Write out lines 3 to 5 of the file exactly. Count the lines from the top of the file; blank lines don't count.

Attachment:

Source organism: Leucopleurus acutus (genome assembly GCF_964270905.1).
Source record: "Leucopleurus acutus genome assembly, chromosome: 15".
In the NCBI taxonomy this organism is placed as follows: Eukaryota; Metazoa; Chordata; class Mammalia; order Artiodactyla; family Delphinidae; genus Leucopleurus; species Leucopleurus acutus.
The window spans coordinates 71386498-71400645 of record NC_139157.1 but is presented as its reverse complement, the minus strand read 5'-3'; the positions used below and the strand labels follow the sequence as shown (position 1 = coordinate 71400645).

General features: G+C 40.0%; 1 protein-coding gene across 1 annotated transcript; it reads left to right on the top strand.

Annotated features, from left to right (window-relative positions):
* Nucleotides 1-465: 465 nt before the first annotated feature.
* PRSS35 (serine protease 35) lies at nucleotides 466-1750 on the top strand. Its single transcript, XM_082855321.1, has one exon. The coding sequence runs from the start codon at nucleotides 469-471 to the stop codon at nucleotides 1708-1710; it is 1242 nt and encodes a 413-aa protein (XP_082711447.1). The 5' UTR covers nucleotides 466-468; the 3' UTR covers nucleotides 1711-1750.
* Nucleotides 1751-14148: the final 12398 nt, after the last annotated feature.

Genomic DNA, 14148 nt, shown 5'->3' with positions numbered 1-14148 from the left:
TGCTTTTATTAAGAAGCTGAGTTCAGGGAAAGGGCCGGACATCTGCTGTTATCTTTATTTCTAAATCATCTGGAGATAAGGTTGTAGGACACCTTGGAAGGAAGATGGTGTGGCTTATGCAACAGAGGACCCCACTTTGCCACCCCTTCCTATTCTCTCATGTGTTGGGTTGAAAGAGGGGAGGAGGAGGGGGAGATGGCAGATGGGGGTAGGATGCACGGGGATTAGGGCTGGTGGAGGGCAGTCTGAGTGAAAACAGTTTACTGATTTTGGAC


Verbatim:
In the NCBI taxonomy this organism is placed as follows: Eukaryota; Metazoa; Chordata; class Mammalia; order Artiodactyla; family Delphinidae; genus Leucopleurus; species Leucopleurus acutus.
The window spans coordinates 71386498-71400645 of record NC_139157.1 but is presented as its reverse complement, the minus strand read 5'-3'; the positions used below and the strand labels follow the sequence as shown (position 1 = coordinate 71400645).

General features: G+C 40.0%; 1 protein-coding gene across 1 annotated transcript; it reads left to right on the top strand.